There is a large body of theoretical and historical work concerning the origins of nationalities and nations. There are major disagreements over how far back in history, or even prehistory, the origins of these can be found. This contibution is primarily concerned with the development of nations, nation-states, nationalism and nationalists. These are more recent phenomena, so the wider debate over the origins of nationalities has largely been set aside.

Marx and Engels often used the term ‘nation/s’ very much in the sense that we would use the word ‘people/s’ today, without specific differentiation according to the historical period. However, Marx’s strictures with regard to the economic category of ‘rent’ apply with as much force to that of political term, ‘nation’. Among the “errors to be avoided in studying ground rent, and which obscure its analysis… {is} confusing various forms of rent pertaining to different stages of the social development process” (2). Similarly, the meanings of the terms ‘nation’ and ‘nationality’ have undergone historical changes. Some of these changes will be explored in this contribution. Therefore, the following definitions are offered provisionally.

It is useful to use the term people, rather than ‘nation’, as a trans-historic general term. Various forms of pre-nation groups were found amongst the peoples of the pre-capitalist world. In the past, kinship, caste, religious and other identities often commanded a person’s loyalty rather than wider ethnic or nation identities. This does not mean that all pre-nation groups have now disappeared; just that their relationship with wider society has been transformed by changes in the modes of production from ancient, tributary (including Asiatic and feudal), and on to capitalist (first mercantile, then industrial) societies.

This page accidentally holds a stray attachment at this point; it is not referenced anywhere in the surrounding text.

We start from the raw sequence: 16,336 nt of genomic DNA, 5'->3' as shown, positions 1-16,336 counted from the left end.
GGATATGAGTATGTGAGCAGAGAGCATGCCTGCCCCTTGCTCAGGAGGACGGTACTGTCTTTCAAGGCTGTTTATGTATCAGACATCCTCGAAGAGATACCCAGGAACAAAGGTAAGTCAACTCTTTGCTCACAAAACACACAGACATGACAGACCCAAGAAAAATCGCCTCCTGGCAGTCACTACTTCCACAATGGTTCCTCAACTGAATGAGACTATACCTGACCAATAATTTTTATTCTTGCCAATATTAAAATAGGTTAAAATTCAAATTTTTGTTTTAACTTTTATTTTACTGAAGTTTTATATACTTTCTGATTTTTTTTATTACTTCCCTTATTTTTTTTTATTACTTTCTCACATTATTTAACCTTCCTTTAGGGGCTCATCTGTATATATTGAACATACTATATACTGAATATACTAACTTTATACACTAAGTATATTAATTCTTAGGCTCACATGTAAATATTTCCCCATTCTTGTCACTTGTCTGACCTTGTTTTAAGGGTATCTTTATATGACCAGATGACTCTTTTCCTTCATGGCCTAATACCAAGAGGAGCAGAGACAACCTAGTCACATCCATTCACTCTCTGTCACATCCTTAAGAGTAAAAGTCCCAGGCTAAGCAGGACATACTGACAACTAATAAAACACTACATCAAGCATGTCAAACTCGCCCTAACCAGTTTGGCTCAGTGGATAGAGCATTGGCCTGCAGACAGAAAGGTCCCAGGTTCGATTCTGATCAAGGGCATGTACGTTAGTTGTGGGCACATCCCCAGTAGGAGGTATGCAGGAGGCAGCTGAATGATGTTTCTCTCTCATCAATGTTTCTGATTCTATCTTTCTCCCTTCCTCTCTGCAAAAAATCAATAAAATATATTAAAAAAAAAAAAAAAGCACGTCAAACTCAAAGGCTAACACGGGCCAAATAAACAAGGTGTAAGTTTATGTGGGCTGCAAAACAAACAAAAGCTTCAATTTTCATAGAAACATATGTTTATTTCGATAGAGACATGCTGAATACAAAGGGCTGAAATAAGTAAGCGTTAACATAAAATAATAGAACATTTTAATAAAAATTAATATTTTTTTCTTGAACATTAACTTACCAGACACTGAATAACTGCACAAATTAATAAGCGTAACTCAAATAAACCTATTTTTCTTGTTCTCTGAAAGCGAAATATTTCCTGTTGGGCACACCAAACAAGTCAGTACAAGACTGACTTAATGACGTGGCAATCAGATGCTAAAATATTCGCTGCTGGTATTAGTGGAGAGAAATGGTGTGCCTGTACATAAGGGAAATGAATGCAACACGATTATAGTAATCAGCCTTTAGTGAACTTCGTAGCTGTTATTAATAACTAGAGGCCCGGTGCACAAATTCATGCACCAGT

The term nationality can be defined today as membership of a cultural group, but ‘racial’ (biological) definitions were widely used in the past. One key cultural feature is a shared language. Because of the ambiguous use of the word nationality in the English language, so that it can cover citizenship of a particular state, e.g. British in the UK (although in this case subjecthood is a more accurate description); membership of a particular nation, e.g. of England  or Scotland; or of a particular cultural group, e.g. English or Scots, the term ethnic group will be used henceforth in preference to nationality. (The term national will be retained to cover ethnic and nation identities as required.)